Romero's Enduring Legacy

Posted: 12 Mar 2008

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The true hallmark of the 1959 decision of the U.S. Supreme Court in Romero v. International Terminal Operating Company - and its most telling legacy - may be something that neither Justice Frankfurter fully intended in his majority opinion, nor that Justice Brennan, Cassandra-like, warned of in his dissent. When Frankfurter wrote that maritime law is not a monistic system, he unleashed, perhaps unintentionally, multiple pluralisms in the content and construction of this nation's maritime law. It is not just, of course, the division of power between state courts and federal tribunals in the fashioning of that law. It is also the unique juxtaposition of substantive law and jurisdictional competence not only in the text of the Constitution, but also in the every-day work of admiralty practitioners throughout the land. Romero is a tribute not only to the relevance of constitutional theory, but also the imperatives of practice, in making a coherent maritime law for all ages.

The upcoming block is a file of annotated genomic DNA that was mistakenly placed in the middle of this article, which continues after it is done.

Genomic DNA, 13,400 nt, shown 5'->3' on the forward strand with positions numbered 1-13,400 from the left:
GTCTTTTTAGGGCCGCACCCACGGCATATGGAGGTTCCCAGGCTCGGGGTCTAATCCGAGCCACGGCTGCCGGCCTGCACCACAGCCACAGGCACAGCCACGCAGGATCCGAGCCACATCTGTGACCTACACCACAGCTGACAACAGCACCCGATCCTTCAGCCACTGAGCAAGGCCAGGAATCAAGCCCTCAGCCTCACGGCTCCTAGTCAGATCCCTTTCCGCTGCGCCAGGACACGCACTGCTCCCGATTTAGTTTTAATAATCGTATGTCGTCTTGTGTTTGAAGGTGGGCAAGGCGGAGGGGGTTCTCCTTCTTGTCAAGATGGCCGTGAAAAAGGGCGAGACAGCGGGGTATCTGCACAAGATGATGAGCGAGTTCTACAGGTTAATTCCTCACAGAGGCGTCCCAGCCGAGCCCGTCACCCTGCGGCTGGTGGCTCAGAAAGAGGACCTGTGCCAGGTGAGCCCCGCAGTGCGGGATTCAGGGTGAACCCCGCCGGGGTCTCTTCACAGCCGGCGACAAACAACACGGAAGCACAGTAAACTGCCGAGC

Keywords: Romero, federalism, saving to suitors, conflicts of law, choice of law, admiralty, maritime, jurisdiction, removal

JEL Classification: K19, K39, K41

Suggested Citation

Bederman, David J., Romero's Enduring Legacy. Journal of Maritime Law and Commerce, Vol. 39, No. 1, 2008, Available at SSRN:

David J. Bederman (Contact Author)

Emory University School of Law ( email )

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Atlanta, GA 30322
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